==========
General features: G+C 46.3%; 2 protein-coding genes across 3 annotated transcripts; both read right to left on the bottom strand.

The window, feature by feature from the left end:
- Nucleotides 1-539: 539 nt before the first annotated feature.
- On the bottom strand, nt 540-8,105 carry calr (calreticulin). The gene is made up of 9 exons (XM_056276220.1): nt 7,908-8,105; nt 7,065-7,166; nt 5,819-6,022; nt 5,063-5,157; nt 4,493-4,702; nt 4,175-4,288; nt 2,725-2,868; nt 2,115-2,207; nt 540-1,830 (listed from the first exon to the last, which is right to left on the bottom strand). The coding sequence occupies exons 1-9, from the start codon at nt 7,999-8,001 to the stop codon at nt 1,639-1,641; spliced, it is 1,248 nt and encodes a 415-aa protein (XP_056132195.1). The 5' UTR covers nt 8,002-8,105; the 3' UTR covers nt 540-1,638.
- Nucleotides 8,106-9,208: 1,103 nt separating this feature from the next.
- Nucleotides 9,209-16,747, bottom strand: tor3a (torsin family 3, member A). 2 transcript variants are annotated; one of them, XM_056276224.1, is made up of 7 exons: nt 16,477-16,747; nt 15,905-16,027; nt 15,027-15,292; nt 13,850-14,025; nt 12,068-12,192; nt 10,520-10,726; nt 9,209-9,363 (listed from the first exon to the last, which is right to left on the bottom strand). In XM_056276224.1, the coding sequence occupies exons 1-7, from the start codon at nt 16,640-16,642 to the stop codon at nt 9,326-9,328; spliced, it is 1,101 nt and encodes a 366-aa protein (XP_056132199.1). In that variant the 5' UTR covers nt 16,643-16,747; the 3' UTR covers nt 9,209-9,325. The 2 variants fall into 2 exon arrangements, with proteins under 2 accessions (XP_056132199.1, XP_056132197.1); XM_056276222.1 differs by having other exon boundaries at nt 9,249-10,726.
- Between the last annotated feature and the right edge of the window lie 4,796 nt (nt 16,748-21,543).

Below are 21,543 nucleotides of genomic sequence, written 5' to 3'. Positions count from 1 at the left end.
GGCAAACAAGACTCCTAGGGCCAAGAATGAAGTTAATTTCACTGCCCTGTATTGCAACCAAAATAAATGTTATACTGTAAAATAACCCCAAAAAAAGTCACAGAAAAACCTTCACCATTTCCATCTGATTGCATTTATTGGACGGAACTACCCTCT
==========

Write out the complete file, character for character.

General features: G+C 46.3%; 2 protein-coding genes across 3 annotated transcripts; both read right to left on the bottom strand.

The window, feature by feature from the left end:
- Nucleotides 1-539: 539 nt before the first annotated feature.
- On the bottom strand, nt 540-8,105 carry calr (calreticulin). The gene is made up of 9 exons (XM_056276220.1): nt 7,908-8,105; nt 7,065-7,166; nt 5,819-6,022; nt 5,063-5,157; nt 4,493-4,702; nt 4,175-4,288; nt 2,725-2,868; nt 2,115-2,207; nt 540-1,830 (listed from the first exon to the last, which is right to left on the bottom strand). The coding sequence occupies exons 1-9, from the start codon at nt 7,999-8,001 to the stop codon at nt 1,639-1,641; spliced, it is 1,248 nt and encodes a 415-aa protein (XP_056132195.1). The 5' UTR covers nt 8,002-8,105; the 3' UTR covers nt 540-1,638.
- Nucleotides 8,106-9,208: 1,103 nt separating this feature from the next.
- Nucleotides 9,209-16,747, bottom strand: tor3a (torsin family 3, member A). 2 transcript variants are annotated; one of them, XM_056276224.1, is made up of 7 exons: nt 16,477-16,747; nt 15,905-16,027; nt 15,027-15,292; nt 13,850-14,025; nt 12,068-12,192; nt 10,520-10,726; nt 9,209-9,363 (listed from the first exon to the last, which is right to left on the bottom strand). In XM_056276224.1, the coding sequence occupies exons 1-7, from the start codon at nt 16,640-16,642 to the stop codon at nt 9,326-9,328; spliced, it is 1,101 nt and encodes a 366-aa protein (XP_056132199.1). In that variant the 5' UTR covers nt 16,643-16,747; the 3' UTR covers nt 9,209-9,325. The 2 variants fall into 2 exon arrangements, with proteins under 2 accessions (XP_056132199.1, XP_056132197.1); XM_056276222.1 differs by having other exon boundaries at nt 9,249-10,726.
- Between the last annotated feature and the right edge of the window lie 4,796 nt (nt 16,748-21,543).

Below are 21,543 nucleotides of genomic sequence, written 5' to 3'. Positions count from 1 at the left end.
GGCAAACAAGACTCCTAGGGCCAAGAATGAAGTTAATTTCACTGCCCTGTATTGCAACCAAAATAAATGTTATACTGTAAAATAACCCCAAAAAAAGTCACAGAAAAACCTTCACCATTTCCATCTGATTGCATTTATTGGACGGAACTACCCTCT